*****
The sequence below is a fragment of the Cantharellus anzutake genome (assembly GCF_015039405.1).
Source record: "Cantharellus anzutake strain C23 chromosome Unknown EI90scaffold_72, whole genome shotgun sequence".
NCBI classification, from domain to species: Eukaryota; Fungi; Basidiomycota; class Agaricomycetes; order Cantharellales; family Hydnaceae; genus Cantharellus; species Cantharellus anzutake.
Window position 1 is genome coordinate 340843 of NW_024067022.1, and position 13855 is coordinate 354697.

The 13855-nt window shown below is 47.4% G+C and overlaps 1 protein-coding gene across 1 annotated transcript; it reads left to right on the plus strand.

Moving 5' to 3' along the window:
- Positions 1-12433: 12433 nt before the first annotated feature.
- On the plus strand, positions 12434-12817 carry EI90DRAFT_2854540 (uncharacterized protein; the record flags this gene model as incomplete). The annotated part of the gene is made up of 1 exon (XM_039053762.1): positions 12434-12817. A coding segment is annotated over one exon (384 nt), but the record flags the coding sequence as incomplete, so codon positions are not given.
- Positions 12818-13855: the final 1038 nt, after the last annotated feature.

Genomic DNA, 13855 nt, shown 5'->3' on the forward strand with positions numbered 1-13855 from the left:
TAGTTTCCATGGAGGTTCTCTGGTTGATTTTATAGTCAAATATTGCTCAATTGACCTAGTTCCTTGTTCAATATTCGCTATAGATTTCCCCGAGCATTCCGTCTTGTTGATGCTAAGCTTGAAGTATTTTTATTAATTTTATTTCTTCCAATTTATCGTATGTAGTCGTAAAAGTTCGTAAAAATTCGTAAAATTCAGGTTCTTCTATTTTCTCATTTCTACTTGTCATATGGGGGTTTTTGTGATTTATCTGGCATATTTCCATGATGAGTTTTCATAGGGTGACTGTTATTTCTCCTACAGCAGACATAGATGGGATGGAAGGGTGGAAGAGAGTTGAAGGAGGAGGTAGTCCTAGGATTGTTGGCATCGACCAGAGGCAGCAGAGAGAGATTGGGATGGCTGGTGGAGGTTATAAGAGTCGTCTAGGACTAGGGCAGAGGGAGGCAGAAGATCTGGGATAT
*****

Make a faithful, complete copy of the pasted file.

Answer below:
The sequence below is a fragment of the Cantharellus anzutake genome (assembly GCF_015039405.1).
Source record: "Cantharellus anzutake strain C23 chromosome Unknown EI90scaffold_72, whole genome shotgun sequence".
NCBI classification, from domain to species: Eukaryota; Fungi; Basidiomycota; class Agaricomycetes; order Cantharellales; family Hydnaceae; genus Cantharellus; species Cantharellus anzutake.
Window position 1 is genome coordinate 340843 of NW_024067022.1, and position 13855 is coordinate 354697.

The 13855-nt window shown below is 47.4% G+C and overlaps 1 protein-coding gene across 1 annotated transcript; it reads left to right on the plus strand.

Moving 5' to 3' along the window:
- Positions 1-12433: 12433 nt before the first annotated feature.
- On the plus strand, positions 12434-12817 carry EI90DRAFT_2854540 (uncharacterized protein; the record flags this gene model as incomplete). The annotated part of the gene is made up of 1 exon (XM_039053762.1): positions 12434-12817. A coding segment is annotated over one exon (384 nt), but the record flags the coding sequence as incomplete, so codon positions are not given.
- Positions 12818-13855: the final 1038 nt, after the last annotated feature.

Genomic DNA, 13855 nt, shown 5'->3' on the forward strand with positions numbered 1-13855 from the left:
TAGTTTCCATGGAGGTTCTCTGGTTGATTTTATAGTCAAATATTGCTCAATTGACCTAGTTCCTTGTTCAATATTCGCTATAGATTTCCCCGAGCATTCCGTCTTGTTGATGCTAAGCTTGAAGTATTTTTATTAATTTTATTTCTTCCAATTTATCGTATGTAGTCGTAAAAGTTCGTAAAAATTCGTAAAATTCAGGTTCTTCTATTTTCTCATTTCTACTTGTCATATGGGGGTTTTTGTGATTTATCTGGCATATTTCCATGATGAGTTTTCATAGGGTGACTGTTATTTCTCCTACAGCAGACATAGATGGGATGGAAGGGTGGAAGAGAGTTGAAGGAGGAGGTAGTCCTAGGATTGTTGGCATCGACCAGAGGCAGCAGAGAGAGATTGGGATGGCTGGTGGAGGTTATAAGAGTCGTCTAGGACTAGGGCAGAGGGAGGCAGAAGATCTGGGATAT